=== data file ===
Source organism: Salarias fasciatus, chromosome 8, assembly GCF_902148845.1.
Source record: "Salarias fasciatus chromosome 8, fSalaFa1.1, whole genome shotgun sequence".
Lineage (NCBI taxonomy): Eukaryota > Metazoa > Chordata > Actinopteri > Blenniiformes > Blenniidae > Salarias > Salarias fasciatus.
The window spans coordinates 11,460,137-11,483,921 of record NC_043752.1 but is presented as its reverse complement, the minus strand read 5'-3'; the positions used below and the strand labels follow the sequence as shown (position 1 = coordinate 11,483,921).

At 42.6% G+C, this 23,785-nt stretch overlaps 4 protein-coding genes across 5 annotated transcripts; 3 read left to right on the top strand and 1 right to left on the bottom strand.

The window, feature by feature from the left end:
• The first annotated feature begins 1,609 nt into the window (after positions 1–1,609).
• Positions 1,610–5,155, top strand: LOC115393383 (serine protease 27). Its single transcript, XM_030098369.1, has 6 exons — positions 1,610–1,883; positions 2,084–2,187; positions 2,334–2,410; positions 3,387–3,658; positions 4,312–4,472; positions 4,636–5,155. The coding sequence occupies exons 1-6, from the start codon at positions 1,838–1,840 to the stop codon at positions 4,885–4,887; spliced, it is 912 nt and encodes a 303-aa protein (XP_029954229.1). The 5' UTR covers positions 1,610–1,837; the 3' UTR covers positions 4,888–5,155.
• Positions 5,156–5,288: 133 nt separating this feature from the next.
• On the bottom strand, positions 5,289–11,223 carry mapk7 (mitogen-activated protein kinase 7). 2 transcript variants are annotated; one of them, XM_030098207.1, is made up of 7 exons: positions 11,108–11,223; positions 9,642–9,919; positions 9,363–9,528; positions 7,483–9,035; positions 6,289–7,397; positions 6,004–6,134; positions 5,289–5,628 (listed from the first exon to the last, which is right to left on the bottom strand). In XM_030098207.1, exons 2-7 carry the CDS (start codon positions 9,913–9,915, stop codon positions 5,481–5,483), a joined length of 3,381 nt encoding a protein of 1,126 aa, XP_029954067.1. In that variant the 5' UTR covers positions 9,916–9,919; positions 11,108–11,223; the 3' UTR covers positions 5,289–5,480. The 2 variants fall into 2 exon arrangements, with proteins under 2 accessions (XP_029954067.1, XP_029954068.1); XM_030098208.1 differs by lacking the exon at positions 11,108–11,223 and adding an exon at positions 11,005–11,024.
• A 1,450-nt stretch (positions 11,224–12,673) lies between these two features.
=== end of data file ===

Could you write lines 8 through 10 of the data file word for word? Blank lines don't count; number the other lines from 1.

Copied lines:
• Positions 1,610–5,155, top strand: LOC115393383 (serine protease 27). Its single transcript, XM_030098369.1, has 6 exons — positions 1,610–1,883; positions 2,084–2,187; positions 2,334–2,410; positions 3,387–3,658; positions 4,312–4,472; positions 4,636–5,155. The coding sequence occupies exons 1-6, from the start codon at positions 1,838–1,840 to the stop codon at positions 4,885–4,887; spliced, it is 912 nt and encodes a 303-aa protein (XP_029954229.1). The 5' UTR covers positions 1,610–1,837; the 3' UTR covers positions 4,888–5,155.
• Positions 5,156–5,288: 133 nt separating this feature from the next.
• On the bottom strand, positions 5,289–11,223 carry mapk7 (mitogen-activated protein kinase 7). 2 transcript variants are annotated; one of them, XM_030098207.1, is made up of 7 exons: positions 11,108–11,223; positions 9,642–9,919; positions 9,363–9,528; positions 7,483–9,035; positions 6,289–7,397; positions 6,004–6,134; positions 5,289–5,628 (listed from the first exon to the last, which is right to left on the bottom strand). In XM_030098207.1, exons 2-7 carry the CDS (start codon positions 9,913–9,915, stop codon positions 5,481–5,483), a joined length of 3,381 nt encoding a protein of 1,126 aa, XP_029954067.1. In that variant the 5' UTR covers positions 9,916–9,919; positions 11,108–11,223; the 3' UTR covers positions 5,289–5,480. The 2 variants fall into 2 exon arrangements, with proteins under 2 accessions (XP_029954067.1, XP_029954068.1); XM_030098208.1 differs by lacking the exon at positions 11,108–11,223 and adding an exon at positions 11,005–11,024.